Brooklyn essentially needs to take an approach that focuses from the back end of the rotation up, instead of chasing stars. And they should do so by scouring the globe (D-League, American players in Europe and China) for undervalued players that help them build a roster stocked with productive NBA players from 1-12. In effect, the Nets should look at building themselves into a version of last year’s Bucks team -- a promising young squad whose depth propelled them to a surprising .500 record. (Instead of moving forward from that, however, Milwaukee has since seen that promise fade somewhat as a few offseason decisions, including one I was bullish on, are not working out for them)

Such an approach means that making moves for talented players that don’t fit in with their current roster (should they keep Lopez) or vision for the future (should Lopez be deemed expendable) is not in the cards. The same goes for the aforementioned undervalued players. The Nets need to acquire players with a clear vision of their role -- both presently and long-term -- in mind and make sure it’s not superfluous with other parts of the roster.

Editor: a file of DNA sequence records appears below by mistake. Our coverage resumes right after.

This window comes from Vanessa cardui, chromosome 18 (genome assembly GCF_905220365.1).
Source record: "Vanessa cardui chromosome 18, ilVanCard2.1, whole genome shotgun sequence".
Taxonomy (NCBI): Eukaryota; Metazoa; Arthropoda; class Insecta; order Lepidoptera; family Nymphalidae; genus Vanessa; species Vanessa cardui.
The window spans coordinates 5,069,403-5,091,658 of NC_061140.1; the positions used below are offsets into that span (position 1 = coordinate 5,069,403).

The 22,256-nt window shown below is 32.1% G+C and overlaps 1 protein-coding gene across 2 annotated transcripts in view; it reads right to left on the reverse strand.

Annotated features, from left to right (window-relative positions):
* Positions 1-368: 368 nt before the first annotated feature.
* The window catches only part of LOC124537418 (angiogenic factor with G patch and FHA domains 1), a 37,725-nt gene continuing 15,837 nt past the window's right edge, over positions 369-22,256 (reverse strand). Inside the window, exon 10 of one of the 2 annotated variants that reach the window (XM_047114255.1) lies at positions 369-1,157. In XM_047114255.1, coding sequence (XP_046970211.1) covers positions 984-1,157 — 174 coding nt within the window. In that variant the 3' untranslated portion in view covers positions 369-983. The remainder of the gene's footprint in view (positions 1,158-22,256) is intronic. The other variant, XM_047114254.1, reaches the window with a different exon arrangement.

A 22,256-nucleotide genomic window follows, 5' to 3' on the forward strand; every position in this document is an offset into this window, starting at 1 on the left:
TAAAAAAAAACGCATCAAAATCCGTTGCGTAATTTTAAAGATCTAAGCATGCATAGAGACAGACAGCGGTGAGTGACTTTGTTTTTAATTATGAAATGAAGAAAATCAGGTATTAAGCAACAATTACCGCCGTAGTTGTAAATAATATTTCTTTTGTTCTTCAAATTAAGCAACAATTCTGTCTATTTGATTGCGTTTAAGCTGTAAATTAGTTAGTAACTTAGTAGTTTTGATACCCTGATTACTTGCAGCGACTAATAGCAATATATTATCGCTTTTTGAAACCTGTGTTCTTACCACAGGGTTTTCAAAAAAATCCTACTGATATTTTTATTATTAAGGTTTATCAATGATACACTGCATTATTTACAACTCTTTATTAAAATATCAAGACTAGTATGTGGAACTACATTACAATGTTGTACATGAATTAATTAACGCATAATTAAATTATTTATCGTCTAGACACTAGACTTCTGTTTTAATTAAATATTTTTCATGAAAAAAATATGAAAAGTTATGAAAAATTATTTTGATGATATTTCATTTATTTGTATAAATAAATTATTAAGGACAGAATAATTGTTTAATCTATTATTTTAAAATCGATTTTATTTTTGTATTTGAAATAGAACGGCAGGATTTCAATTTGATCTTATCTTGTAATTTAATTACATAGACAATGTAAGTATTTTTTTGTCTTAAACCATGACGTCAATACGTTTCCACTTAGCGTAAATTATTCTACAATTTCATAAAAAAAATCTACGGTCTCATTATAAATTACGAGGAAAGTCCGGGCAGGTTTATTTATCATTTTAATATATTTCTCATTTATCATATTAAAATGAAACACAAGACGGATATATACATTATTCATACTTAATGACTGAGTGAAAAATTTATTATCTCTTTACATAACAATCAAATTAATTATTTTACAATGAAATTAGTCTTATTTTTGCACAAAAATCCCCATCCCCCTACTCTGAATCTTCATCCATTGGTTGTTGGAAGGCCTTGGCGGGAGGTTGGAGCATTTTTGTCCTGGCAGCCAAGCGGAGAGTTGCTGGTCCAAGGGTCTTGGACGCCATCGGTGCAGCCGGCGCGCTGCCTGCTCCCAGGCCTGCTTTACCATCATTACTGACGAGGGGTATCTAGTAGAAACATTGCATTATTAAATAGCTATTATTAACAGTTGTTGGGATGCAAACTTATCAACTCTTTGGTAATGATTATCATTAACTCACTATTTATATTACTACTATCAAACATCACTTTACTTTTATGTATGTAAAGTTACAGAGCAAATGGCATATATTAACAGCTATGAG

Brooklyn should also error on the side of securing shooters whenever possible, especially since Rondae Hollis-Jefferson, the one legitimately exciting prospect on the roster, will need floor spacers around him to thrive before he (hopefully) develops an outside shot on his own. On top of that, nearly every team at the bottom of the standings has some issue with their approach to shots from beyond the arc. Whether it’s their number of attempts -- the Nets join the T’Wolves and Bucks in the bottom three spots in the NBA -- or their ability to convert them -- the Nuggets, Nets, Wolves, Lakers and Sixers all rank in the bottom third of the league -- there certainly seems to be a correlation between teams that can’t (or won’t) shoot 3’s and teams that can’t win.

Step 5: No more shortcuts

This one should be relatively simple for Prokhorov and the Nets. All that stuff you did over the past five years? That’s what got you to this point, so, uhh, don’t do that again.